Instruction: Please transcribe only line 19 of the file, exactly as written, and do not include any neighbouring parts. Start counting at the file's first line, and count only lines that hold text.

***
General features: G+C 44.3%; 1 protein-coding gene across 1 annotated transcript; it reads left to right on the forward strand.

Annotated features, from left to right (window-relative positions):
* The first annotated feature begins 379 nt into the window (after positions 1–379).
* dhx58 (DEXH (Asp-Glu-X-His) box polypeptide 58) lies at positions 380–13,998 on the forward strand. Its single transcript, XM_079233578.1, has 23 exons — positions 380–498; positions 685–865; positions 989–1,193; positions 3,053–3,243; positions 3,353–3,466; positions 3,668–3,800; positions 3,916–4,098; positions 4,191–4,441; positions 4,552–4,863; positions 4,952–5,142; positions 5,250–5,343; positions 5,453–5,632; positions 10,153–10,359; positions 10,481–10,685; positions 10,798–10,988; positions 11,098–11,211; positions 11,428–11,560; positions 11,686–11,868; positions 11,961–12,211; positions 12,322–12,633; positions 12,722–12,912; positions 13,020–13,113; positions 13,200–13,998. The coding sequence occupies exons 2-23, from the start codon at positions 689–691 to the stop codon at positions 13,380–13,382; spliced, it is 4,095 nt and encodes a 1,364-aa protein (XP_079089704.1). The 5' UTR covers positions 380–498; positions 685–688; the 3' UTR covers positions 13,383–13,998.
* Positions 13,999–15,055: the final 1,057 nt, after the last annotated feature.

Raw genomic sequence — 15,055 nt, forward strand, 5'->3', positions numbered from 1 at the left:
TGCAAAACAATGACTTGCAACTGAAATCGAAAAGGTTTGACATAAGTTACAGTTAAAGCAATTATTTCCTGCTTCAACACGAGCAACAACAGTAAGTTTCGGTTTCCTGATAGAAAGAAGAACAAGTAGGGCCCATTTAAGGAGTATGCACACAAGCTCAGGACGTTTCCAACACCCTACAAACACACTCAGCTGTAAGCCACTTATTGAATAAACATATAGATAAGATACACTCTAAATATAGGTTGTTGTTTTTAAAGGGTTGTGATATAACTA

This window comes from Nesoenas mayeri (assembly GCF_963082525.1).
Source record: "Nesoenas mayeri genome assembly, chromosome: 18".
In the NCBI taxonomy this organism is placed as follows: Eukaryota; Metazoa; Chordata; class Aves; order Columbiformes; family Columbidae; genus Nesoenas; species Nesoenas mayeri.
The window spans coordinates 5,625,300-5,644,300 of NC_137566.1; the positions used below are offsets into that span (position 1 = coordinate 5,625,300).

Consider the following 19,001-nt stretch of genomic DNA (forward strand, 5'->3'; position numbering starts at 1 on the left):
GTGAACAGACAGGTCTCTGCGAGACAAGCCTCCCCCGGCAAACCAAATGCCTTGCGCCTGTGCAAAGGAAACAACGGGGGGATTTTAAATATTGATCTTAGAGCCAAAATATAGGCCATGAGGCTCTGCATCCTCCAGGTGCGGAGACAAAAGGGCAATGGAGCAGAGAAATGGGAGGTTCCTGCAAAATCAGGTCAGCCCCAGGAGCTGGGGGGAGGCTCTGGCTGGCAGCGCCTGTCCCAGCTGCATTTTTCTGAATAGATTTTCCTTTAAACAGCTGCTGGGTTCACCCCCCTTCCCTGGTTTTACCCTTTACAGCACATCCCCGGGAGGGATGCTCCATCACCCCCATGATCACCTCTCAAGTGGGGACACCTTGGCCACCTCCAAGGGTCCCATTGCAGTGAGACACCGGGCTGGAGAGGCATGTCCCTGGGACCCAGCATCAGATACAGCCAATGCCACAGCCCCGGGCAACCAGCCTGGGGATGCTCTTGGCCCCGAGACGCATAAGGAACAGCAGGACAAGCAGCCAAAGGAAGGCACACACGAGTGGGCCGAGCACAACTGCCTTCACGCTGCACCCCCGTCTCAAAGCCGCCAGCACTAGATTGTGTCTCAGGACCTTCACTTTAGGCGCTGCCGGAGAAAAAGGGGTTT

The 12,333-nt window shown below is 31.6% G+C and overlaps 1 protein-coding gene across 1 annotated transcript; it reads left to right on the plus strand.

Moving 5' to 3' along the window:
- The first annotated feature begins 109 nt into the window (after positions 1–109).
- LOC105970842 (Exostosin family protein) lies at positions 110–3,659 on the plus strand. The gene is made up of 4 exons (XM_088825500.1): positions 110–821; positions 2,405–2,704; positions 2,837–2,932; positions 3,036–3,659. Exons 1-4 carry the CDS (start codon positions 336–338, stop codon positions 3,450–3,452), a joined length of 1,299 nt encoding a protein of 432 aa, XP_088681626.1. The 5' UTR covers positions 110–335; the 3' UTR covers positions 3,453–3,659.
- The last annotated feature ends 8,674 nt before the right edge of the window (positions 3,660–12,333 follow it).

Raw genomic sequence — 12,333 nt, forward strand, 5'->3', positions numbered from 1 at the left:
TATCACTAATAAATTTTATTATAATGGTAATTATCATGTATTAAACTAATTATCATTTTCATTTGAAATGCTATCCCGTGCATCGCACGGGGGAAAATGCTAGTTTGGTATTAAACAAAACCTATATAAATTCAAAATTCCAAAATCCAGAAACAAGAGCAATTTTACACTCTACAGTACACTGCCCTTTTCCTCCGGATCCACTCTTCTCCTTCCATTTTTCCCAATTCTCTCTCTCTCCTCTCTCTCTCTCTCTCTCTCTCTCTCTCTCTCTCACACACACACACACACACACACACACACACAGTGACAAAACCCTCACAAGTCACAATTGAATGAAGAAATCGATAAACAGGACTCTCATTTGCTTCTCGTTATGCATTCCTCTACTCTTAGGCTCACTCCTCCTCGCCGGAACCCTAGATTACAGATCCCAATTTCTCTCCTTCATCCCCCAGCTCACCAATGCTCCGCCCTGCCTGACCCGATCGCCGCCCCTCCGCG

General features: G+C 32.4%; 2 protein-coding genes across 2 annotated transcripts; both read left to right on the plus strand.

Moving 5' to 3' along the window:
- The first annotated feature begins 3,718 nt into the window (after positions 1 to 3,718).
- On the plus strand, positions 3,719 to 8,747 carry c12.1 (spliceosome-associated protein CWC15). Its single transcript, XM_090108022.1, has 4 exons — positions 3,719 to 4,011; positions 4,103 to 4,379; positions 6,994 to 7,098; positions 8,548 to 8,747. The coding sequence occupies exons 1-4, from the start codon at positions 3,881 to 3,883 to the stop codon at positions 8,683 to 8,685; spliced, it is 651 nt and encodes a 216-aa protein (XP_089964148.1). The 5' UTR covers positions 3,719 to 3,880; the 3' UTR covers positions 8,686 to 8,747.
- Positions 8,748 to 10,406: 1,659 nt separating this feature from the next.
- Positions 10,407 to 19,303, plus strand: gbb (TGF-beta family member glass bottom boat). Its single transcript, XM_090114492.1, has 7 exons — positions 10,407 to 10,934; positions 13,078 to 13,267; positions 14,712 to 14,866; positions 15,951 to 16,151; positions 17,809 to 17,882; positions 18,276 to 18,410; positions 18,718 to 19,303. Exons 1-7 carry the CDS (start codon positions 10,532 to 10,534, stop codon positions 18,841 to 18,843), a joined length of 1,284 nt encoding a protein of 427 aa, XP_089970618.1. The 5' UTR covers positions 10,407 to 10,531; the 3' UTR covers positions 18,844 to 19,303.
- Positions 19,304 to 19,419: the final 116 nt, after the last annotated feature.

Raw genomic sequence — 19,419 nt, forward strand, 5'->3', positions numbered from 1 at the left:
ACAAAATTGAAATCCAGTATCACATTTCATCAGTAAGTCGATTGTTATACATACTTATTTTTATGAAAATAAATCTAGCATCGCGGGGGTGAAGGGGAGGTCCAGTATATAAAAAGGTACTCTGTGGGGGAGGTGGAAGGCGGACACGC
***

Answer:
Raw genomic sequence — 12,333 nt, forward strand, 5'->3', positions numbered from 1 at the left: